(2016) Gary Gibson, Tor, £18.99, hrdbk, 343pp, ISBN 978-0-230-77277-9
It's the end of the worlds for an advanced, technological human civilization spanning many alternate Earths in the far distant past. A small group of survivors flee and manage to gather on a desolate alternate whose own civilization has long gone. It appears that the survivors' own civilisation has succumbed to an invasion of creatures, or machines or something, from the Deeps: an alternate Earth whose universe has different laws of physics. Apparently, it was the use of a new way – using pan-dimensional hyperspheres – of transporting between universes that summoned the beings from the Deeps. However, this technology was very useful in that it reached across the dimensions to find among the infinite alternates that contained whatever it was the user wanted.
Jump to the present and Katyna and Thomas are part of a Soviet civilization that has managed to achieve a simple form of transportation between alternate Earths and has its own Republic spanning several alternate Earths. But Katyna and Thomas are on the run: they had been researching a broken hypersphere the Soviets (the First Republic of the Novo-Rossiyskaya Imperia) and were on the Twelfth Republic but had been betrayed and once more caught to serve the Soviet Imperia.
The Soviet Imperia Tsar was old and frail and his potential successors were biding their time before they took over: a prospect for some protected by the Tsar that meant a fall from favour or even worse. If the Tsar had a hypersphere, he could think of a world with the technology known to exist from a few records discovered that contained a healing rejuvenation pool with which he could regain his health and youth.
The Imperia had discovered a parallel Earth that, though the home to a technological human civilization (The Authority), itself was falling into a climatic glacial and had its own team of alternate explorers searching for a viable alternate Earth devoid of humans but capable of being the Authority's new home. These explorers were in turn based on a post-apocalyptic Earth's Easter Island (one of the few safe places on this hazardous alternate). The Novo-Rossiyskaya Imperia agents learned that it seemed that these Authority explorers may have found a cache of hyperspheres and Katyna and her political secret service minder were covertly inserted as Russian experts from the Authority's alternate in theory to help the authority discover a viable alternate to their own doomed Earth but in reality they were to secure a hypersphere for the Imperia and the Tsar.
Gary Gibson has provided us with a rollercoaster ride across parallel alternate Earth's filled with wonder and danger in his latest hard-ish SF thriller: hard-ish SF because the concept of alternate Earth's is part of a quantum physics view championed among others by Hugh Everett III and which includes other aspects of quantum theory including entanglement: even Pauli's exclusion principle is hinted at (though I suspect, given the author's non-science background, this might be coincidental) as well as a few aspects that relate Kaluza-Klein and superstring theory (again likely coincidental but the multiverse is also now such a fairly standard SF trope that some of its supporting science concepts have become regularly used by SF writers).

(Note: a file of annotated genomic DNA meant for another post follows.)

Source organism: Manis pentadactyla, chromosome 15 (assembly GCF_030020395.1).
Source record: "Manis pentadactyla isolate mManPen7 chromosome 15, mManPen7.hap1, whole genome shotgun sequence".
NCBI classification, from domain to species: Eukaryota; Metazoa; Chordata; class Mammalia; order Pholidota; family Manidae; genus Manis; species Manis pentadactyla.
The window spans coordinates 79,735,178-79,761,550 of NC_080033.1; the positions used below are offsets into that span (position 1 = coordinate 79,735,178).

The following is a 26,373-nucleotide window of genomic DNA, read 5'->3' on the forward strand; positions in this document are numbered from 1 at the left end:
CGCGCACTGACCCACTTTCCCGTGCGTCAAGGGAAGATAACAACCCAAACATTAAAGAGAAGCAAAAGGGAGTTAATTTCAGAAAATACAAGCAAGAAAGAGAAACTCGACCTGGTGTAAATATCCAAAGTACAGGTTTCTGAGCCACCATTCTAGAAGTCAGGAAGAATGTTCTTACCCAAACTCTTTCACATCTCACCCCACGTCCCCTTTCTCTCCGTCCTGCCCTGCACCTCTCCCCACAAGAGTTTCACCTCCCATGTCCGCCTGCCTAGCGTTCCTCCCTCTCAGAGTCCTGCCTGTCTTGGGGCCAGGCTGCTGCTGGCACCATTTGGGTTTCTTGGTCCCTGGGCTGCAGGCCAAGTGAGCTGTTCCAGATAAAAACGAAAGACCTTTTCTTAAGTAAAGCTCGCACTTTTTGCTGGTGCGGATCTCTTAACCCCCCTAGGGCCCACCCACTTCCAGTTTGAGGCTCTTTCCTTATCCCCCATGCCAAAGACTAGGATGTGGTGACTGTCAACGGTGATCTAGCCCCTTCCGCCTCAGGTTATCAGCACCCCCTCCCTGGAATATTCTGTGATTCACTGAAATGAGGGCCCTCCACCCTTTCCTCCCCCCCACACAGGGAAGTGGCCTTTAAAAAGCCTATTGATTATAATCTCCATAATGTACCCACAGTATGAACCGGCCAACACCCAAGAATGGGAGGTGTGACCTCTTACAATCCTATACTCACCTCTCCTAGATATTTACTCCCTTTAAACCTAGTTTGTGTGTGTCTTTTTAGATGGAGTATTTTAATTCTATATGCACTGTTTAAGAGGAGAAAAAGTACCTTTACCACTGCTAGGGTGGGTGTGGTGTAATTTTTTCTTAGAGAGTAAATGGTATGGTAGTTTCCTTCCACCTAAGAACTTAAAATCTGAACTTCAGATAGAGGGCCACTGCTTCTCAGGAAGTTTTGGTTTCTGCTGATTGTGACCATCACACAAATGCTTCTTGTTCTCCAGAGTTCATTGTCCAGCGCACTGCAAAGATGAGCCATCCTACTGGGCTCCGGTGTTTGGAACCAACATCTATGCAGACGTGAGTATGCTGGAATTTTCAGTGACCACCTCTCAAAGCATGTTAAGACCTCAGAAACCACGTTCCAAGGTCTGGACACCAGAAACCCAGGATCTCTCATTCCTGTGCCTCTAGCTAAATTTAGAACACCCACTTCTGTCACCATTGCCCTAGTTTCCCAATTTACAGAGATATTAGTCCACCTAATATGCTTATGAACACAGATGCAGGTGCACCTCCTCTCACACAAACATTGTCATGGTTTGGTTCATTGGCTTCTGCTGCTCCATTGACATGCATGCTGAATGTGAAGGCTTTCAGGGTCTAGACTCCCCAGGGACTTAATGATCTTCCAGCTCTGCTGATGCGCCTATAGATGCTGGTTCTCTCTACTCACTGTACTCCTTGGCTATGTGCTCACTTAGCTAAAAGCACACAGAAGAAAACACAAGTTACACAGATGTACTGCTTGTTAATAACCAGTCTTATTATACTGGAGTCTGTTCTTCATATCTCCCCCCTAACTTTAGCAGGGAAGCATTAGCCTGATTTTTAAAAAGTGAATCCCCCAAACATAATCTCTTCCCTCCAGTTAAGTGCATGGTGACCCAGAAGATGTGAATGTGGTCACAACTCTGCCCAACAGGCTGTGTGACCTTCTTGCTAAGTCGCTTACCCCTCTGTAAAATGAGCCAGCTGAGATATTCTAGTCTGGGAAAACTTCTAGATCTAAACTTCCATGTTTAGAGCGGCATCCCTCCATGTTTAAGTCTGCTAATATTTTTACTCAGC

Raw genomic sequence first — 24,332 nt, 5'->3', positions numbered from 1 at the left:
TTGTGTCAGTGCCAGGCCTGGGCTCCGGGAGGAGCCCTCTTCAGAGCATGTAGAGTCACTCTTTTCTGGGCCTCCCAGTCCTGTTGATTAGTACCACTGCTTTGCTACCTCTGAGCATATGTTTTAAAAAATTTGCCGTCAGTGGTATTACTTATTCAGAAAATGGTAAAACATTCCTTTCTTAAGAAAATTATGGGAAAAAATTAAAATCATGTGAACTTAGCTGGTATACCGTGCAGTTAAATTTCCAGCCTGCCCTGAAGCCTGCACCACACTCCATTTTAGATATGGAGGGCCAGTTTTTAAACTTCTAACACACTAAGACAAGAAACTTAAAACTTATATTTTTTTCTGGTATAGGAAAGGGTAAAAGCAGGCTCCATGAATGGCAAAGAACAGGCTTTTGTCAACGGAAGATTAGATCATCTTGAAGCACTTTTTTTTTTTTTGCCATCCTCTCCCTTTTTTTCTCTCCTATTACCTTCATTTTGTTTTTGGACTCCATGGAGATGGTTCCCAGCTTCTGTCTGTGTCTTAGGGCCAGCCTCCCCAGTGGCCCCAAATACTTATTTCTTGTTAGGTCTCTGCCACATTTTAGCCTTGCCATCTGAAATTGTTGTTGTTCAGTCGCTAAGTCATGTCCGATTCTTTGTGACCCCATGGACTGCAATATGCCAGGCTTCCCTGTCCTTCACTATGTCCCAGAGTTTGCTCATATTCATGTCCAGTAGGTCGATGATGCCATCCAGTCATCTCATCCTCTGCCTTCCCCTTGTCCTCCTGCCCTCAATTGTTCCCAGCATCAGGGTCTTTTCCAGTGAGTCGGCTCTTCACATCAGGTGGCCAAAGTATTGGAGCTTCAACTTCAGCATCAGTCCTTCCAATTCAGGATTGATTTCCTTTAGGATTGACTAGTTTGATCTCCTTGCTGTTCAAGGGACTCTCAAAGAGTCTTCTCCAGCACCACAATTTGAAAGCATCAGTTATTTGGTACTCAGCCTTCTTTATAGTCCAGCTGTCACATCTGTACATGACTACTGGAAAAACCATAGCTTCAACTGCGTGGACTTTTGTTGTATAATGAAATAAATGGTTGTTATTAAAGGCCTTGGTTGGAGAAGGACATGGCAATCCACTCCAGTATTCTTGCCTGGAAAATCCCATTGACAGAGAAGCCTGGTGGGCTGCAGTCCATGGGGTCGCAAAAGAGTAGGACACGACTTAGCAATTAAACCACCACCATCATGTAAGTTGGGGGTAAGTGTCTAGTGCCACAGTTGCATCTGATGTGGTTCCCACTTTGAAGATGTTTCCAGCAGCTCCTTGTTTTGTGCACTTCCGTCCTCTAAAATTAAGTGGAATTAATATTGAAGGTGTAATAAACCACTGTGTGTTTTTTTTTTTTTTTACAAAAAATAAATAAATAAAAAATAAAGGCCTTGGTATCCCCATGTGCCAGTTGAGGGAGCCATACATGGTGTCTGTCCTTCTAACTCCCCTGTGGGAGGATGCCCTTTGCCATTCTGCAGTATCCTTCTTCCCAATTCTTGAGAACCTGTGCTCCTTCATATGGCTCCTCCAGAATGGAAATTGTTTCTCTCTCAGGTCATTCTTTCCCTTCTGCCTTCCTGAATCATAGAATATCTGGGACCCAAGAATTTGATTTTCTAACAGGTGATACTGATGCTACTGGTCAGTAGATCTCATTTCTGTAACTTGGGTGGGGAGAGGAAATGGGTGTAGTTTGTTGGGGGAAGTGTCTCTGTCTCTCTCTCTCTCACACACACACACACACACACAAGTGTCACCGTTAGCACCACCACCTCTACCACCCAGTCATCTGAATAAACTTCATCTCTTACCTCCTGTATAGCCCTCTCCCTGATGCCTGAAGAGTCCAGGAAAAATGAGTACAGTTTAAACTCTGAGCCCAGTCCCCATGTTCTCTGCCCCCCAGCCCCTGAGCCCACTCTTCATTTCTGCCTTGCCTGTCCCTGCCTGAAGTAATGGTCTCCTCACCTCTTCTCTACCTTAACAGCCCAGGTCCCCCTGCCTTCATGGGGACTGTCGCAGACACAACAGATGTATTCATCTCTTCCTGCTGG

Survival Game starts, hitting the ground, at a run. Don't bother to pause to catch your breath as it is all go with just the occasional slowing of pace to change gear before its off again at break-neck speed through to the book's conclusion. Along the way we not only see a number of post-apocalyptic Earth's – with their own dangers – visited but a few with a global catastrophe brought down upon them as the protagonists wend their way. Few novels can sustain such a pace but here Gibson has. Yes, it is clichéd of me to say that this novel is a 'proverbial page-turner' but it is at least accurate. With a variation of worlds, monsters, hyper advance civilization, beings from the Deeps, action and a combination of Harrison Ford Indiana Jones and Bruce Willis Die Hard antics, what's not to like.
It should be said that this book is technically the sequel to The Extinction Game but is sufficiently standalone to be read by itself. Having said that readers should perhaps read The Extinction Game first as some of its characters, including its own principal protagonist Jerry Beche, are firmly rooted in this adventure. If you like SF romps combined with an exploration of a solid SF trope wrapped up in a high-powered adventure then you'll love Gary Gibson's Survival Game.
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